How to create a work from home policy: A short guide to adopt work from home at your company

How to create a work from home policy

COVID-19 has presented various work-related challenges. It is transforming the way we work and the future of work is being shaped. In this scenario, one of the common questions that has cropped up is whether the option to work from home will be adapted by companies in the post-COVID world. If you have been contemplating the same, then this short guide will help you make up your mind and get started with creating a work from home policy. 

Why should you create a work from home policy?

According to a research by Lenovo, 88% of the global workforce wants to work from home at least from time to time. Therefore, workplaces that offer work from home are going to be more lucrative for employees in the future. 

Although you might already be working from home and have an informal work from home culture in place, it is important to create official work from home guidelines so that both the employer and employee are on the same page about expectations.

What should a work from home policy include?

Before getting started on creating a WFH policy, think about the goal you hope to accomplish with your work from home policy. This could include adapting to the current challenges or improving your employee value proposition. 

Once you have clarity on the objective, it will help you tailor the following process for creating a work from home policy.

1. Decide who is eligible to work from home

The pandemic has shown us the great divide between jobs that are possible to execute from home and others that aren’t or cannot be executed efficiently. Although currently you should ensure safety for as many workers as possible and limit in-office jobs if they can be avoided, this is still an important question while framing the official work from home policy. You should clearly define which jobs are available for work from home. In addition to identifying these jobs yourself, you could also survey employees and ask them how remote work impacts their job.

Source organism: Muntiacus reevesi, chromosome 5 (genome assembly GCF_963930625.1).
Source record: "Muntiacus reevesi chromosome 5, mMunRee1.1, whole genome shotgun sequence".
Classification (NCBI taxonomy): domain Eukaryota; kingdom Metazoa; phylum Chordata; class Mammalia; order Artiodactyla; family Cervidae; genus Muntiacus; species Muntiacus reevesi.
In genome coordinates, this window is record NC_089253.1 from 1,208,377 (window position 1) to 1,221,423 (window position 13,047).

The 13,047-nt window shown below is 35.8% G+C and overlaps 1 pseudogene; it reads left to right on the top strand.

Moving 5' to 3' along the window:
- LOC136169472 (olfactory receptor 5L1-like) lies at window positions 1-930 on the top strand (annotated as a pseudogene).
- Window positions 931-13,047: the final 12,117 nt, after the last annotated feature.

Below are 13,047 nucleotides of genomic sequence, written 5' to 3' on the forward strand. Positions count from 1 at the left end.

2. Think about work from home duration

Would work from home be allowed on certain days or can the employees work from home whenever they want? This could again differ according to the job as some employees may not be required in office as often as others. 

Furthermore, you could also think about certain circumstances when the employees would be allowed to work from home. This can include appointment days, home emergencies, health issues, etc.

3. Create an approval process

Specify who will approve the work from home requests. This is generally done by the supervisor or the HR. In addition to this, you should decide when this request should be made. For example, the employee can request work from home a day in advance if they need to work from home for only a day or so. However, for longer durations, the request may need to be made weeks in advance.

4. Decide on the working hours for remote work

Will employees need to be constantly available or can they define their own working hours? 

For hourly employees, you need to specify a procedure for measuring working hours.

5. Set down cybersecurity guidelines

In-office work comes with the advantage of a secure network. To maintain this security in a remote environment, you can invest in an encrypted virtual private network. Other work security guidelines can include not using public Wi-Fi, avoiding storing company data on personal laptops, etc. 

6. Offer IT support

In order to work smoothly from home, your employees will need a robust IT infrastructure. You could offer them a stipend to cover basic IT expenses such as setting up a secure Wi-Fi connection or buying other equipment. In addition to this, there should be a team member/team who could help with troubleshooting IT issues.

7. Effect on compensation and benefits

If you plan to allow work from home for an extended period or on a permanent basis, you may need to decide how it will impact the compensation package. While the base pay may remain the same, you may need to make changes according to the cost of living in the cities that employees reside in. To learn more about setting up a fair compensation plan for remote work, you could check out this post by PayScale.

These were the main elements of a work from home policy. If you are looking for an example on how to go about it, then you can check out this work from home policy sample from Workable.

Once you have created the WFH policy, you can also share expectations and work from home tips to help your employees adapt to the work from home culture.

Work from home guidelines and tipsWork from home guidelines and tips at Internshala

Work from home is one of the topmost perks that millennials look for. If you are embracing the WFH culture at your workplace and are looking to hire freshers, then you can check out Fresher Jobs on Internshala.

Image credits: Photo by Mikey Harris on Unsplash

Leave a Reply

Your email address will not be published. Required fields are marked *